The Indian government may abandon the concept of charging different spectrum license fees for 2G and 3G services, due to the impracticality of the proposal.
A subcommittee set up by the Department of Telecom (DoT) to determine the feasibility of the scheme has determined that it is impractical for operators to accurately divide their accounts into 2G and 3G revenue streams.
Under the proposal Indian operators would have been charged a lower proportion of their annual revenue in spectrum license fees for their 3G operations.
But the panel has suggested revised terms which would still give standalone 3G operators a discount - under the proposal these operators would be charged 3% of their annual revenues, while 2G & 3G service providers would be charged between 4-5% depending on how much spectrum they own.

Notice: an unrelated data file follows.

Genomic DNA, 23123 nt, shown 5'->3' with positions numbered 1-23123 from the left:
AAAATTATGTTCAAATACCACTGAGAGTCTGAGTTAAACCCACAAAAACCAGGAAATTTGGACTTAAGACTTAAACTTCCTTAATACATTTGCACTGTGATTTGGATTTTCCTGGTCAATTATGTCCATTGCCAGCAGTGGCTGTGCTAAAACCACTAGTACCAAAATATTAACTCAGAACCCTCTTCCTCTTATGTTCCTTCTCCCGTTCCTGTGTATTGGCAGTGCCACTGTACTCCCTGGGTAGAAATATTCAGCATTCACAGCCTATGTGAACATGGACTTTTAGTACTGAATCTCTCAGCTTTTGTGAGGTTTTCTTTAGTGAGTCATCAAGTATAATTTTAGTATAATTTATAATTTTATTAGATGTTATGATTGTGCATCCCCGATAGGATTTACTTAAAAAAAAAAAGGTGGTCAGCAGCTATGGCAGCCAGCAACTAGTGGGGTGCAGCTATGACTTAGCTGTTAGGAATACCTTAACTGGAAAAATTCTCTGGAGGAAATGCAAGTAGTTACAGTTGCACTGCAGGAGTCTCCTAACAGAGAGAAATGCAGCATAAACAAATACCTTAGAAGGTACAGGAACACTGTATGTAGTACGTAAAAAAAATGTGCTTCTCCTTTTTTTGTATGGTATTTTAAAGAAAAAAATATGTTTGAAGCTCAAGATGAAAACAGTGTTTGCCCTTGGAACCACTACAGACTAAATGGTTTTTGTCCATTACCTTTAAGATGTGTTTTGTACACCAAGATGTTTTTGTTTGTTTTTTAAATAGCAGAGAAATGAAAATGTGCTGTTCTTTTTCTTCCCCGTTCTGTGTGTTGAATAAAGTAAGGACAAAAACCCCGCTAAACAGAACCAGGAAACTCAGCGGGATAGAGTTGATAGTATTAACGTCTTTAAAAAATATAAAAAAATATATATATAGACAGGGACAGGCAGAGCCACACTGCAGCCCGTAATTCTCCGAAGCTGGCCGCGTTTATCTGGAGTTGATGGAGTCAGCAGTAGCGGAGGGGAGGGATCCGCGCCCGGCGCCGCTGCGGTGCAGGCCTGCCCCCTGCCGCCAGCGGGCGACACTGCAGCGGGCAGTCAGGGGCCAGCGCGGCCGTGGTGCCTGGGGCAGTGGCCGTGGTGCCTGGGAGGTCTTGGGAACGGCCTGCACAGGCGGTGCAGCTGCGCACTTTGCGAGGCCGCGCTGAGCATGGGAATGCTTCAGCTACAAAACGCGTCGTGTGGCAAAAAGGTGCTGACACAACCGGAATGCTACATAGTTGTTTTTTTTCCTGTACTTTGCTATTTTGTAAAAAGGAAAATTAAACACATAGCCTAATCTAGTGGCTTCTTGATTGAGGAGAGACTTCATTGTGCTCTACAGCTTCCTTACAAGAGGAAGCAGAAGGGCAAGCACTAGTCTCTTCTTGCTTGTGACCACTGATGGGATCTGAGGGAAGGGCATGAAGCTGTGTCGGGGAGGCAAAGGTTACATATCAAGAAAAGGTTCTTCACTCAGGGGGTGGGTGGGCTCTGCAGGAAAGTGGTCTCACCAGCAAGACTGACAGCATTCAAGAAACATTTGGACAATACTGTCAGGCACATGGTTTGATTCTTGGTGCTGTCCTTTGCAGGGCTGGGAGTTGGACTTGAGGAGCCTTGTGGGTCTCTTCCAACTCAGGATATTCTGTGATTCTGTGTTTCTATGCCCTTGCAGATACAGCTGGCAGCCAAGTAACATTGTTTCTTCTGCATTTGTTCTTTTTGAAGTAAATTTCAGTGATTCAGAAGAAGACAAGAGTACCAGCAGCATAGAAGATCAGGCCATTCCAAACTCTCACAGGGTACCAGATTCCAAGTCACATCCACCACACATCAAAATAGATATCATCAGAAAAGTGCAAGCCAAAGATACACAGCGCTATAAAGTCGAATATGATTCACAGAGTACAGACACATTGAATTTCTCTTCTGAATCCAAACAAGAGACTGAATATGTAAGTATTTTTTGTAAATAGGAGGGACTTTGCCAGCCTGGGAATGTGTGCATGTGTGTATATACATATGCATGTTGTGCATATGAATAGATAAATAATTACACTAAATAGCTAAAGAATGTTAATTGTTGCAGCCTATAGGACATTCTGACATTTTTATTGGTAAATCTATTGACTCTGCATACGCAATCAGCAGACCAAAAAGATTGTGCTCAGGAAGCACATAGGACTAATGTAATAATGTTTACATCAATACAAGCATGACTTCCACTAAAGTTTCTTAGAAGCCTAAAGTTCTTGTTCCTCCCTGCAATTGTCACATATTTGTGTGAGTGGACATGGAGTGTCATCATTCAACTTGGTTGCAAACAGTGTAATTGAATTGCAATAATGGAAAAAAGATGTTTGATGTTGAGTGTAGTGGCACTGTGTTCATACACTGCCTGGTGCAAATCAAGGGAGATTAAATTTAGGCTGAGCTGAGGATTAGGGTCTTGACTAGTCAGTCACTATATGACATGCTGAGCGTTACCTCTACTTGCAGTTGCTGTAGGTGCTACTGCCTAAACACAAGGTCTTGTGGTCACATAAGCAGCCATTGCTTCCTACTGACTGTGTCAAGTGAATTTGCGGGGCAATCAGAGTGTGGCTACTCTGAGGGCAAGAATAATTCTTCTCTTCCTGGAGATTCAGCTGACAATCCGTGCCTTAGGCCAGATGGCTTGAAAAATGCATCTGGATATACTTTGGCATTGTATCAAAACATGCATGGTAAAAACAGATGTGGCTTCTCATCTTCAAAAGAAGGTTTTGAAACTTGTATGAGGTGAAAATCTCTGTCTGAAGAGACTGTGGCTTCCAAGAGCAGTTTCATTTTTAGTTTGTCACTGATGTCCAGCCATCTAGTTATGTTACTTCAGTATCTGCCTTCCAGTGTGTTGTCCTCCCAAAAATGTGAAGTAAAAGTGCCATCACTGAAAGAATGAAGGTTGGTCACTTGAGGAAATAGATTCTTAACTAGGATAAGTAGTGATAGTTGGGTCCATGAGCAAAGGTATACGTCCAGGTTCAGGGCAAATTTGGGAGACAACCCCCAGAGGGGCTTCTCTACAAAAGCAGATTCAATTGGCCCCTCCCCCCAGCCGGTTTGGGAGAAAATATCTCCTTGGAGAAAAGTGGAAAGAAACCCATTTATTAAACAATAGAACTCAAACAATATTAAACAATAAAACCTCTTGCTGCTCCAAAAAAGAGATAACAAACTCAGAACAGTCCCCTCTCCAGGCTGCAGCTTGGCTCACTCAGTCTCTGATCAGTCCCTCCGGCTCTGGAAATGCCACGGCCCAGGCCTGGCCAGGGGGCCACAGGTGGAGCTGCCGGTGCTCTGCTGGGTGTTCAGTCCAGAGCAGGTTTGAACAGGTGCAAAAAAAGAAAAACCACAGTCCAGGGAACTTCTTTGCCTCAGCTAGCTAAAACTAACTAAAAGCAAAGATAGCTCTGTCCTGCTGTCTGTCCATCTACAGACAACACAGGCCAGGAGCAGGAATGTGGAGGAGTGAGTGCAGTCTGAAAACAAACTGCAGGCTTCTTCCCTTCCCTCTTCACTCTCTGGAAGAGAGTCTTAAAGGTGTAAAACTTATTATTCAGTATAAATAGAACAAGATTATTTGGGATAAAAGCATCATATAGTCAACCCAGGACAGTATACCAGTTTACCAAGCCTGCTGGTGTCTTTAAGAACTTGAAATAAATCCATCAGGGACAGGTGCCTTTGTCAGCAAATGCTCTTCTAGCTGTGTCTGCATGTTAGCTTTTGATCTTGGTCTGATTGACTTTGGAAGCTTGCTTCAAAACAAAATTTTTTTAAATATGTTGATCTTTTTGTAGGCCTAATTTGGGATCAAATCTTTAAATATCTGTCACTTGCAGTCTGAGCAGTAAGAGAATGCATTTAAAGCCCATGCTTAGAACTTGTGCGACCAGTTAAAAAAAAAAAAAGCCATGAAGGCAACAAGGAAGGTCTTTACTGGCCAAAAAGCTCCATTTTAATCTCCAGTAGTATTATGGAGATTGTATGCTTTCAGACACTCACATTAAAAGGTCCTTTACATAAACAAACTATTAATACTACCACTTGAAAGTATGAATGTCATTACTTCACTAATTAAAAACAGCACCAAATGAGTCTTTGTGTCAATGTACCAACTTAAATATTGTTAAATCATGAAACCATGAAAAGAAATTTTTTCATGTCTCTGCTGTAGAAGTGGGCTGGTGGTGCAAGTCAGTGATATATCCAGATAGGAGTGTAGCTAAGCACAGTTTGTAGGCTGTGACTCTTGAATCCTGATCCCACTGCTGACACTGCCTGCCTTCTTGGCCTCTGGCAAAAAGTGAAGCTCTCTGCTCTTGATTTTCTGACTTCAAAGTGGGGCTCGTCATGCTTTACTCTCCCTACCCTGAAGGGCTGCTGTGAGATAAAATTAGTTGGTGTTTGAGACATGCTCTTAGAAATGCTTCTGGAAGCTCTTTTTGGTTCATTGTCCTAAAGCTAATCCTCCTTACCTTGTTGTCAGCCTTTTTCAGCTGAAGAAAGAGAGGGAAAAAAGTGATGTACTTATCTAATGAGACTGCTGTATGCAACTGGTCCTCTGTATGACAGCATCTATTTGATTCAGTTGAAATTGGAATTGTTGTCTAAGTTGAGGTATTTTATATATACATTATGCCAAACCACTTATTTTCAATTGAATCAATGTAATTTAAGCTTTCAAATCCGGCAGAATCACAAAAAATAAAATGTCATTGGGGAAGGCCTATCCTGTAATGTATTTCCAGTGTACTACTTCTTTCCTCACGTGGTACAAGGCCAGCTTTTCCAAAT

Meanwhile, the Communist Party of India (Marxist) (CPIM) has attacked the government for its decision to allocate 2G spectrum on a first-come-first-served basis.
The party, which is seeking an enquiry on the decision, argues that while the decision to price 2G licenses at 2001 levels to keep costs low for consumers, there were no efforts to ensure consumers benefit through the license terms or conditions.
The CPIM labelled the decision a "scam", yet the party also alleges that the decision has cost the treasury $12.6 billion in lost revenue.
The CPIM holds 44 seats in India's 552 seat Lok Sabha (lower house).
In more DoT news, the committee set up to review India's proposed Mobile Virtual Network Operator (MVNO) trial has completed its report, according to Telecom Tiger, paving the way for MVNO guidelines to be announced soon.
Lastly, the department has asked operators to self-certify the radiation levels emitted from their towers, as per International Commission on Non-Ionising Radiation Protection (ICNIRP) standards.